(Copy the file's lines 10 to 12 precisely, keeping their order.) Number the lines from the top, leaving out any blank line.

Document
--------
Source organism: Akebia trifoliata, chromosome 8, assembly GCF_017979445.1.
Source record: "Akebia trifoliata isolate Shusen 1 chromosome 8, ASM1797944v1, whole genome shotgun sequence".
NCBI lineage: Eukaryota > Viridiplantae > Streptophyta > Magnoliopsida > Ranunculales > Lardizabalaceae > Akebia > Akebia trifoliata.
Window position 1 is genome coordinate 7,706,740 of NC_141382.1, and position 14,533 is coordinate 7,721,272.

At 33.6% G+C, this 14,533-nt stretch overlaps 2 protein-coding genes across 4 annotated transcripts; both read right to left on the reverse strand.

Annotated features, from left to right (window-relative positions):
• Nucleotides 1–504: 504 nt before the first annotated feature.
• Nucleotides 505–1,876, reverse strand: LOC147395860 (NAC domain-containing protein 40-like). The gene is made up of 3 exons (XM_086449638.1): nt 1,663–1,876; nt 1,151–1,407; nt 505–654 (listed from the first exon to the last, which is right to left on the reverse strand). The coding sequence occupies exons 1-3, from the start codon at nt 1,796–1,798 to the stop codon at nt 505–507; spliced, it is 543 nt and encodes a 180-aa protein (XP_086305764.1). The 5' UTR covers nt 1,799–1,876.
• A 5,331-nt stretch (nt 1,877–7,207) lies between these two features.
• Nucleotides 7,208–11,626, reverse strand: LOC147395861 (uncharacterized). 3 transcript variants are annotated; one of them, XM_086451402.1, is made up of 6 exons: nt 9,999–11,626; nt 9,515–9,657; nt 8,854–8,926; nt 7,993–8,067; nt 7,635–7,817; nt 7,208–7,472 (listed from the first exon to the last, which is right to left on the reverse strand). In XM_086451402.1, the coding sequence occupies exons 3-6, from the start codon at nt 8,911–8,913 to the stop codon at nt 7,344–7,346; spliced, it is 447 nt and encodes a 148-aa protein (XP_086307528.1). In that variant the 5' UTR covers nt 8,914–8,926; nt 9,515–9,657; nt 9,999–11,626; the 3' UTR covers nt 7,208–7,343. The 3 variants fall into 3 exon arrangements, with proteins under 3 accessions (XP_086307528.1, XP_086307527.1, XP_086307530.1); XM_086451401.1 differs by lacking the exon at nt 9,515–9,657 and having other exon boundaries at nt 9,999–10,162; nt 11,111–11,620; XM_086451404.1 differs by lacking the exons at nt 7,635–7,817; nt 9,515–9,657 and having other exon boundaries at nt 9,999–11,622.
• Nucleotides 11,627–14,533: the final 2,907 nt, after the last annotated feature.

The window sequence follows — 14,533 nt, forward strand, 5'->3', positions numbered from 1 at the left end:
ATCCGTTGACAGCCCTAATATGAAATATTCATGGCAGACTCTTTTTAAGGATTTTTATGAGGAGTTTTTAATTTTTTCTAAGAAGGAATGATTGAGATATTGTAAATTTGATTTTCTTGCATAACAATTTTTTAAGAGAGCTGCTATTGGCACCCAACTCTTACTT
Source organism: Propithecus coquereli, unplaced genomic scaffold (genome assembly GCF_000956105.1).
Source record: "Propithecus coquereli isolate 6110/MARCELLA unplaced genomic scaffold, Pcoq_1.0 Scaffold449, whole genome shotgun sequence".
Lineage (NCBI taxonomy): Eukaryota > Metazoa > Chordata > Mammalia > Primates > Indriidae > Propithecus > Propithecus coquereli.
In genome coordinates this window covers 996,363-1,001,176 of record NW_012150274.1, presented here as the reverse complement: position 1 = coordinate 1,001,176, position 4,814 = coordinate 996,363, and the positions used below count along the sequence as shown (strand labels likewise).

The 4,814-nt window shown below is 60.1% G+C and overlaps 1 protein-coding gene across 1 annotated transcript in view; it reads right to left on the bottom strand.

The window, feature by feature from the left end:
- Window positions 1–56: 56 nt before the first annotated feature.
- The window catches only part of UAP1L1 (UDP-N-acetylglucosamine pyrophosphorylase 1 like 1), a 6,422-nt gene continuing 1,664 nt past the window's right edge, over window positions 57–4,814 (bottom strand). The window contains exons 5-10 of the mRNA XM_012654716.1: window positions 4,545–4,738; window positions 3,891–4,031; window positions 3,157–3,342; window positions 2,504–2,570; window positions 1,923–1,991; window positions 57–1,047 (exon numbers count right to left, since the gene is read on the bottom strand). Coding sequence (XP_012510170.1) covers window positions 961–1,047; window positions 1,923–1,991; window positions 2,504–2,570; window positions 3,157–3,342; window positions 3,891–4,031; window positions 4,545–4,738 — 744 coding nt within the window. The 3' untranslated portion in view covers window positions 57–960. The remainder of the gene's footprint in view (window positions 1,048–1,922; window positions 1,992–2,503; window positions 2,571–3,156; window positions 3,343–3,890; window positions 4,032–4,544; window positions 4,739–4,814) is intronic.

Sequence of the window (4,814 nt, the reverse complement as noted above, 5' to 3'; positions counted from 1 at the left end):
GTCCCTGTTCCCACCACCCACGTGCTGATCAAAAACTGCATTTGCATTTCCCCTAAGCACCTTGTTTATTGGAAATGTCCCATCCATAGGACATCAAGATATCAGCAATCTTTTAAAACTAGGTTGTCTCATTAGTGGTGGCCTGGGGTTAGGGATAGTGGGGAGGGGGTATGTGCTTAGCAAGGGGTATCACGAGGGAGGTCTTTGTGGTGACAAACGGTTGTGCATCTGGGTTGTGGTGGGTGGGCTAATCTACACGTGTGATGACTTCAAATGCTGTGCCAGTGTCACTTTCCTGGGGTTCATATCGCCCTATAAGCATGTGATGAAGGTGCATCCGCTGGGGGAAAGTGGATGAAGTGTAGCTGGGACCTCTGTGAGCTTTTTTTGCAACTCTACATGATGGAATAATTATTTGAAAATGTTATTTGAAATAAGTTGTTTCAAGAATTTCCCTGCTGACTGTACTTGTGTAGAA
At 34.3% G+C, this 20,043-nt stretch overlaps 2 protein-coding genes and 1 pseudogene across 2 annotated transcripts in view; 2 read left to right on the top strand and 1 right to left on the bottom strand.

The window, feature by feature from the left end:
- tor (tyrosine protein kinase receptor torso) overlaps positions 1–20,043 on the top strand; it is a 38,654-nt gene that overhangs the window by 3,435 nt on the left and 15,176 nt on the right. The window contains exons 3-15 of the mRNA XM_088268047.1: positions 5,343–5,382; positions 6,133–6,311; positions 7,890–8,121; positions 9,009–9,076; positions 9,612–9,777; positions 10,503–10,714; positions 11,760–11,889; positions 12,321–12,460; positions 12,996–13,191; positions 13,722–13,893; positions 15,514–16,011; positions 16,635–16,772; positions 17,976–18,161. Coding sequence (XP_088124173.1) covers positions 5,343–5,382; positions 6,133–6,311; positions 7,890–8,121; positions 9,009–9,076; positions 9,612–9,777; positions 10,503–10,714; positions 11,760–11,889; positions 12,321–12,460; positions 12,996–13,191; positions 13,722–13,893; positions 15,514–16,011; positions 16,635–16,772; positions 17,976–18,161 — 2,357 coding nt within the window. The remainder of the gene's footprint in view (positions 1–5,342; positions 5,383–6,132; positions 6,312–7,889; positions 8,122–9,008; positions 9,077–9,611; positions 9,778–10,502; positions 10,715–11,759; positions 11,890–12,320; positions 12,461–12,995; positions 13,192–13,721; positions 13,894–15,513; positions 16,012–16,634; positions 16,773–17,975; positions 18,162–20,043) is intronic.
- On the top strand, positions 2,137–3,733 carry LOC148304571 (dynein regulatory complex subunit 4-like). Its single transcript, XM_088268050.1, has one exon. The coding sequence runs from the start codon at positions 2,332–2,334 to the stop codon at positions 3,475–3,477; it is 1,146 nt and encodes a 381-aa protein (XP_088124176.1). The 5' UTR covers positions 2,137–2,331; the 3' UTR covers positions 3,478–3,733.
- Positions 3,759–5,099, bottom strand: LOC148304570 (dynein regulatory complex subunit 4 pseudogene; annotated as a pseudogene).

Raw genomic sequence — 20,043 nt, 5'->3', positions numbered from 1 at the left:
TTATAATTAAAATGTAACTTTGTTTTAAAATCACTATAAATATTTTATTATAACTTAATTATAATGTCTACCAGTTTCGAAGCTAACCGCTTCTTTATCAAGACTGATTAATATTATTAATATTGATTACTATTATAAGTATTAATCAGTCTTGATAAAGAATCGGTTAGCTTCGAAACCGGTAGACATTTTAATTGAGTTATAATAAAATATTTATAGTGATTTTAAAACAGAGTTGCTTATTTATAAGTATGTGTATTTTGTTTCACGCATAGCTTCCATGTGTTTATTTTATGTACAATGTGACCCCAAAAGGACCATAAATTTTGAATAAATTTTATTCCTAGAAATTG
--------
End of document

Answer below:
• Nucleotides 7,208–11,626, reverse strand: LOC147395861 (uncharacterized). 3 transcript variants are annotated; one of them, XM_086451402.1, is made up of 6 exons: nt 9,999–11,626; nt 9,515–9,657; nt 8,854–8,926; nt 7,993–8,067; nt 7,635–7,817; nt 7,208–7,472 (listed from the first exon to the last, which is right to left on the reverse strand). In XM_086451402.1, the coding sequence occupies exons 3-6, from the start codon at nt 8,911–8,913 to the stop codon at nt 7,344–7,346; spliced, it is 447 nt and encodes a 148-aa protein (XP_086307528.1). In that variant the 5' UTR covers nt 8,914–8,926; nt 9,515–9,657; nt 9,999–11,626; the 3' UTR covers nt 7,208–7,343. The 3 variants fall into 3 exon arrangements, with proteins under 3 accessions (XP_086307528.1, XP_086307527.1, XP_086307530.1); XM_086451401.1 differs by lacking the exon at nt 9,515–9,657 and having other exon boundaries at nt 9,999–10,162; nt 11,111–11,620; XM_086451404.1 differs by lacking the exons at nt 7,635–7,817; nt 9,515–9,657 and having other exon boundaries at nt 9,999–11,622.
• Nucleotides 11,627–14,533: the final 2,907 nt, after the last annotated feature.

The window sequence follows — 14,533 nt, forward strand, 5'->3', positions numbered from 1 at the left end: